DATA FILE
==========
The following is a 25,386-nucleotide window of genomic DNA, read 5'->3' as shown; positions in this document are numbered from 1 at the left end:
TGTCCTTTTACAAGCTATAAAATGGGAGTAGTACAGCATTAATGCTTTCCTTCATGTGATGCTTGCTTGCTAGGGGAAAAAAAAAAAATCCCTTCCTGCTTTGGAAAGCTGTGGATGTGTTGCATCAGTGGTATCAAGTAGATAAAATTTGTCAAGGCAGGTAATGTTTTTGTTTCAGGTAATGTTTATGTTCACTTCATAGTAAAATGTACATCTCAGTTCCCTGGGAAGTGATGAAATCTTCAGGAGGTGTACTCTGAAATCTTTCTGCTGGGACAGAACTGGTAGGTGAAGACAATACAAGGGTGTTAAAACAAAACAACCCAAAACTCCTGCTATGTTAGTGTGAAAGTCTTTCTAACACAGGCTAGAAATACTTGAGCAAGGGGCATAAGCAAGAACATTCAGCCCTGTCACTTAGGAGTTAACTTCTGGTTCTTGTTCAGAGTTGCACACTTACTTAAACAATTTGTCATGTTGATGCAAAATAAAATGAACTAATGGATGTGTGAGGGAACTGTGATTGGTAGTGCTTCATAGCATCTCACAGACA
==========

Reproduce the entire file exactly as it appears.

The following is a 25,386-nucleotide window of genomic DNA, read 5'->3' as shown; positions in this document are numbered from 1 at the left end:
TGTCCTTTTACAAGCTATAAAATGGGAGTAGTACAGCATTAATGCTTTCCTTCATGTGATGCTTGCTTGCTAGGGGAAAAAAAAAAAATCCCTTCCTGCTTTGGAAAGCTGTGGATGTGTTGCATCAGTGGTATCAAGTAGATAAAATTTGTCAAGGCAGGTAATGTTTTTGTTTCAGGTAATGTTTATGTTCACTTCATAGTAAAATGTACATCTCAGTTCCCTGGGAAGTGATGAAATCTTCAGGAGGTGTACTCTGAAATCTTTCTGCTGGGACAGAACTGGTAGGTGAAGACAATACAAGGGTGTTAAAACAAAACAACCCAAAACTCCTGCTATGTTAGTGTGAAAGTCTTTCTAACACAGGCTAGAAATACTTGAGCAAGGGGCATAAGCAAGAACATTCAGCCCTGTCACTTAGGAGTTAACTTCTGGTTCTTGTTCAGAGTTGCACACTTACTTAAACAATTTGTCATGTTGATGCAAAATAAAATGAACTAATGGATGTGTGAGGGAACTGTGATTGGTAGTGCTTCATAGCATCTCACAGACA